Calculates how many calories are burned kayaking, whitewater rafting, rowing, or canoeing using MET (metabolic equivalent) values, and a simple formula to calculate the total calories burned. The average person burns 375 – 476 calories per hour kayaking.
Calories Burned with Outdoor Activities (weight: 175 lbs)
|Cycling or Biking
How many calories does kayaking burn?
This calculator calculates how many calories are burned doing various watersport tasks. The average person would burn 476 calories (weighing 200 pounds) an hour kayaking at a moderate effort. An individual of average weight will burn the same calories rowing, canoeing, or whitewater rafting at the same intensity, and the same person will burn 1193 calories (about 95 minutes of running) an hour doing the same watersports with vigorous effort.
Calories burned kayaking will vary depending on age, sex, weight, and muscle mass. This calculator will give an estimation that does not include those variables.
How to use the calculator
This calculator that calculates calories burned kayaking is easy and simple to use. It is as easy as plugging in 2 values and then getting the estimation of how many calories were burned. This is how you use the calculator.
- Choose the unit of measurement – kilograms or pounds
- Enter your weight and the time spent kayaking
- Look for the specific activity you have done and the exercise intensity, whether it is kayaking at moderate effort, whitewater rafting, canoeing, or doing the same but at a high intensity with vigorous effort.
- Hit Calculate
Once you hit calculate you should see the number of calories that were burned while kayaking.
Now that you know how to use the calculator, you should know what a MET value is, and how this calculator works.
How does the calculator work
This tool uses the MET formula for determining the calories burnt during different physical activities. Each task is given a MET value to rate the calorie expenditure.
- Total Calories burned in 1 minute = (3.5 x MET x body weight in kg)/200
MET values metabolic equivalents and are values that represent your resting metabolic rate (RMR) relative to your active metabolic rate (AMR). This ratio assigns a number to many physical activities, rating its calorie expenditure based on the MET value of the task.
A MET of 1 is the energy you expend at rest when you are not actively digesting, and is your RMR. A task with a MET of 2 burns 2 times the energy as your RMR.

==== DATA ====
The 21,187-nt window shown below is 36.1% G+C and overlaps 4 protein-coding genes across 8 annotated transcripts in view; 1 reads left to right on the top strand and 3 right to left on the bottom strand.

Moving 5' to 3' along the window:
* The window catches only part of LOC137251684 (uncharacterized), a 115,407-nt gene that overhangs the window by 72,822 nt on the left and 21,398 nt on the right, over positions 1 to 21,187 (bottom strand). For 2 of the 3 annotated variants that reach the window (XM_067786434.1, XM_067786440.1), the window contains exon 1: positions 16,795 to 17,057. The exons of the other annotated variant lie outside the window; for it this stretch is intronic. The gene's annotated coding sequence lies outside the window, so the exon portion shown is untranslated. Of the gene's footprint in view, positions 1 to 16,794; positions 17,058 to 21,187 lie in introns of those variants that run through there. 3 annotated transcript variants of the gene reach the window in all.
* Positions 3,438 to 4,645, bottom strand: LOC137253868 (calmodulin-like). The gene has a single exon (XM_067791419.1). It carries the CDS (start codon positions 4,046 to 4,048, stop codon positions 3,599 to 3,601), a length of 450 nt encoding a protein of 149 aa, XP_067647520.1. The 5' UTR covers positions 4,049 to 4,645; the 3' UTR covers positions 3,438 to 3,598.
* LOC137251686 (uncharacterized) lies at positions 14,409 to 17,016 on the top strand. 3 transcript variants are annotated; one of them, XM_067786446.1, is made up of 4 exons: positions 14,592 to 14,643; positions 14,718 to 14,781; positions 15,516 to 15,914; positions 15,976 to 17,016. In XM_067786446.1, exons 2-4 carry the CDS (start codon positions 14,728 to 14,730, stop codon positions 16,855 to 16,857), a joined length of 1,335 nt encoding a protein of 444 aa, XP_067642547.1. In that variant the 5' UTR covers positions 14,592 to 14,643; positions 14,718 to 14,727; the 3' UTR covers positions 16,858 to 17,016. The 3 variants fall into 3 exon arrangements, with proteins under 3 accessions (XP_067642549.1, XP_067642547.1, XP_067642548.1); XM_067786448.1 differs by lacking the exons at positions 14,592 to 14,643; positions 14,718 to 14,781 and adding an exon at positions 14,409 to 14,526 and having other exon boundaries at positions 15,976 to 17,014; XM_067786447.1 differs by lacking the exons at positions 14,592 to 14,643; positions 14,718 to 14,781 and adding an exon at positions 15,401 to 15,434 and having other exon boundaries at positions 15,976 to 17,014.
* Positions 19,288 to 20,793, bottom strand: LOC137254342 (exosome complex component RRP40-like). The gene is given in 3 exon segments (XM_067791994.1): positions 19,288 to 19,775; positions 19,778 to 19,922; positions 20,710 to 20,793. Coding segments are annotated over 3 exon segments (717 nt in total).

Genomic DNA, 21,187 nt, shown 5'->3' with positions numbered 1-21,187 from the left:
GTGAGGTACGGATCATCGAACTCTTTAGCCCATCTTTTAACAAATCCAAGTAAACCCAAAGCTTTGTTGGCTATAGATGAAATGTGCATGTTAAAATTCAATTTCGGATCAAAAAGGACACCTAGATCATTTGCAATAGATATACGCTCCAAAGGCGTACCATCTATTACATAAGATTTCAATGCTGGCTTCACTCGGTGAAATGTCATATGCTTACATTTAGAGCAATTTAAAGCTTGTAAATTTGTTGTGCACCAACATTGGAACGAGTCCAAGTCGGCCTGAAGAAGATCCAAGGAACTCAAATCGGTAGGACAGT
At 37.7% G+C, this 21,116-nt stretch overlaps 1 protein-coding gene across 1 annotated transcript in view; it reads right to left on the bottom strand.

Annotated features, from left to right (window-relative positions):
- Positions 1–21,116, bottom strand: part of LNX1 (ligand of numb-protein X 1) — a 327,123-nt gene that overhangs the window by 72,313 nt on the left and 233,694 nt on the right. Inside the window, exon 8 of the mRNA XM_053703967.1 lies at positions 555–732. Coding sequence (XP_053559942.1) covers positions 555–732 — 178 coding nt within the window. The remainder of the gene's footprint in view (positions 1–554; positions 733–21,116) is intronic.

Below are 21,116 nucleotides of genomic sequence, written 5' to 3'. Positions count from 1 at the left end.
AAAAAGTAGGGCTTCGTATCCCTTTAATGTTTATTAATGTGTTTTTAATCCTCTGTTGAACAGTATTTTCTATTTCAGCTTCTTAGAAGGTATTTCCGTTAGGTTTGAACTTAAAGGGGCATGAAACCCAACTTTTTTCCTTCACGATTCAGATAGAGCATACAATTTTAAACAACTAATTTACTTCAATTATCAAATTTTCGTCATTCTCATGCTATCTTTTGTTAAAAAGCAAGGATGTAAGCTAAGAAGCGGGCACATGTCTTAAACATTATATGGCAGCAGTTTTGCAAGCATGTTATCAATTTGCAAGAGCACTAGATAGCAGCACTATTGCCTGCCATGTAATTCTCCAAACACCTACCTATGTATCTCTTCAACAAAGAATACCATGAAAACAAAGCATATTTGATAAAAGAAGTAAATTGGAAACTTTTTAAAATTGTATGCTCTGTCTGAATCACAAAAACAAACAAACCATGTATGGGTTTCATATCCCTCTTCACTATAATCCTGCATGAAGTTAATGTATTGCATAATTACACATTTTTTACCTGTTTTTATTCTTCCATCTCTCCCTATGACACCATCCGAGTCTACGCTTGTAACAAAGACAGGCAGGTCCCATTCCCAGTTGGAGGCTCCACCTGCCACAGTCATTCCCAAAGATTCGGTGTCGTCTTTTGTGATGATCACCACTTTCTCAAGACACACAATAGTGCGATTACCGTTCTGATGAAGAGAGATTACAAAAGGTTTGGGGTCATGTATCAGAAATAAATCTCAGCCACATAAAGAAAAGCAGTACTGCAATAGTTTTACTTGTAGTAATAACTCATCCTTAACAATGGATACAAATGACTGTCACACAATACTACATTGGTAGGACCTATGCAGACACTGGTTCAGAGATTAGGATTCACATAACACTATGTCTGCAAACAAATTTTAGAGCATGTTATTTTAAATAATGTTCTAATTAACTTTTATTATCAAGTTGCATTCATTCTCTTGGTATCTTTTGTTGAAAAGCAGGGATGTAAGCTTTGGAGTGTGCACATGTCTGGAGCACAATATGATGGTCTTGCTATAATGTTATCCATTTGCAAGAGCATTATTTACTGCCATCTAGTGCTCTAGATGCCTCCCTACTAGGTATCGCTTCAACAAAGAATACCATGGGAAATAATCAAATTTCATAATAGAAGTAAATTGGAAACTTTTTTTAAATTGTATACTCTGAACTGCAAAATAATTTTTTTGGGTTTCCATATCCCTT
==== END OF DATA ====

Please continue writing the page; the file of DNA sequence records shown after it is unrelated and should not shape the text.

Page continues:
The higher the MET, the more calories are burned when doing that task.
Your muscles use 3.5 ml of oxygen per kilogram of body weight per minute. You can find out the amount of oxygen your muscles use by multiplying your weight in kilograms by 3.5. The MET formula uses this number to calculate the number of calories you burn doing a task, along with your body weight in kilograms, the MET of the task, and then you will divide those values by 200 to get the calories you burn per minute doing that task.
An individual weighing 140 pounds will burn 334 calories per hour of kayaking with moderate effort. This includes kayaking, whitewater rafting, or canoeing. The same person will burn 835 calories per hour when kayaking at a high intensity with vigorous effort.
Calories burned (per minute) = (bodyweight in kg x MET x 3.5) / 200
So, the calories burned kayaking per minute for a 140-pound individual will look like this.
(63.5kg x 5 x 3.5) / 200 = 5.565 calories burned per minute kayaking with moderate effort
To calculate calories burned in an hour of kayaking, you must multiply calories burned per minute by 60.
Calories per hour burned = 5.565 x 60
This is how a 140-pound person will burn an estimation of 335 calories per hour of kayaking with moderate effort, and 835 per hour when kayaking with vigorous effort. A 140-pound person will also have an energy expenditure of 5.565 calories every minute while kayaking.
What is kayaking?
Kayaking is using a kayak to move across the water. A kayak is a small boat that is narrow, so it only fits one person. It is propelled across the water using a double-bladed paddle. A kayak is like a canoe, and it sits low-to-the water.